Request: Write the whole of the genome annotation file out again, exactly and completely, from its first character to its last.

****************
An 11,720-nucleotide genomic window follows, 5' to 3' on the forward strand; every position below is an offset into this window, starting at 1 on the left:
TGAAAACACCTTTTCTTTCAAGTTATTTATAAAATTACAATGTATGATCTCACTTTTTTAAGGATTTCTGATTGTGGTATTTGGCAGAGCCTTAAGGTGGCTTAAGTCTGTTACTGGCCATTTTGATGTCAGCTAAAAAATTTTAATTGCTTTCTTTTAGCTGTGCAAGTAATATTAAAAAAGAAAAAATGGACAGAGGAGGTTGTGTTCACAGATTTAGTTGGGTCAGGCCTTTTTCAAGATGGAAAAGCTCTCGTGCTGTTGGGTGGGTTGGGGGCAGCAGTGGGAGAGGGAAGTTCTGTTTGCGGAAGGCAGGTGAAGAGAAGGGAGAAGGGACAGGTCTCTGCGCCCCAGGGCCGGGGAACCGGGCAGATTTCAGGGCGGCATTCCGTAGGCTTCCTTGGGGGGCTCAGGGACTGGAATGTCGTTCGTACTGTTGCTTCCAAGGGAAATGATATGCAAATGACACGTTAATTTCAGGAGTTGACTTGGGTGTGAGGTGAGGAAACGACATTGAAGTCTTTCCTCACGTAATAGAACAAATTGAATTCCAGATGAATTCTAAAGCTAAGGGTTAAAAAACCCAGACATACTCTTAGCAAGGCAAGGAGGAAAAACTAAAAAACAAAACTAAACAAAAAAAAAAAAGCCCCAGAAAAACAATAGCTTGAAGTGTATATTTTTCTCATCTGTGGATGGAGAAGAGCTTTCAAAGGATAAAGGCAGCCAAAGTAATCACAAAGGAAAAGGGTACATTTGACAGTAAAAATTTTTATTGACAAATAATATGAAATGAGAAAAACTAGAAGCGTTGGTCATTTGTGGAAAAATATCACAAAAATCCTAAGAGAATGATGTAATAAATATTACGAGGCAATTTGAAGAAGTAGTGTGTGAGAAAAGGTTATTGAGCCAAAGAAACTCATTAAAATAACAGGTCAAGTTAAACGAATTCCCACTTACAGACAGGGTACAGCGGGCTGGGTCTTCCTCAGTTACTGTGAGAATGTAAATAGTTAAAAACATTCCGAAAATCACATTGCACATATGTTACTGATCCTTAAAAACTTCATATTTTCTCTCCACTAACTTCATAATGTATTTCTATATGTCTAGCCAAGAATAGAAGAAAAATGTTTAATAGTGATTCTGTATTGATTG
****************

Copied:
An 11,720-nucleotide genomic window follows, 5' to 3' on the forward strand; every position below is an offset into this window, starting at 1 on the left:
TGAAAACACCTTTTCTTTCAAGTTATTTATAAAATTACAATGTATGATCTCACTTTTTTAAGGATTTCTGATTGTGGTATTTGGCAGAGCCTTAAGGTGGCTTAAGTCTGTTACTGGCCATTTTGATGTCAGCTAAAAAATTTTAATTGCTTTCTTTTAGCTGTGCAAGTAATATTAAAAAAGAAAAAATGGACAGAGGAGGTTGTGTTCACAGATTTAGTTGGGTCAGGCCTTTTTCAAGATGGAAAAGCTCTCGTGCTGTTGGGTGGGTTGGGGGCAGCAGTGGGAGAGGGAAGTTCTGTTTGCGGAAGGCAGGTGAAGAGAAGGGAGAAGGGACAGGTCTCTGCGCCCCAGGGCCGGGGAACCGGGCAGATTTCAGGGCGGCATTCCGTAGGCTTCCTTGGGGGGCTCAGGGACTGGAATGTCGTTCGTACTGTTGCTTCCAAGGGAAATGATATGCAAATGACACGTTAATTTCAGGAGTTGACTTGGGTGTGAGGTGAGGAAACGACATTGAAGTCTTTCCTCACGTAATAGAACAAATTGAATTCCAGATGAATTCTAAAGCTAAGGGTTAAAAAACCCAGACATACTCTTAGCAAGGCAAGGAGGAAAAACTAAAAAACAAAACTAAACAAAAAAAAAAAAGCCCCAGAAAAACAATAGCTTGAAGTGTATATTTTTCTCATCTGTGGATGGAGAAGAGCTTTCAAAGGATAAAGGCAGCCAAAGTAATCACAAAGGAAAAGGGTACATTTGACAGTAAAAATTTTTATTGACAAATAATATGAAATGAGAAAAACTAGAAGCGTTGGTCATTTGTGGAAAAATATCACAAAAATCCTAAGAGAATGATGTAATAAATATTACGAGGCAATTTGAAGAAGTAGTGTGTGAGAAAAGGTTATTGAGCCAAAGAAACTCATTAAAATAACAGGTCAAGTTAAACGAATTCCCACTTACAGACAGGGTACAGCGGGCTGGGTCTTCCTCAGTTACTGTGAGAATGTAAATAGTTAAAAACATTCCGAAAATCACATTGCACATATGTTACTGATCCTTAAAAACTTCATATTTTCTCTCCACTAACTTCATAATGTATTTCTATATGTCTAGCCAAGAATAGAAGAAAAATGTTTAATAGTGATTCTGTATTGATTG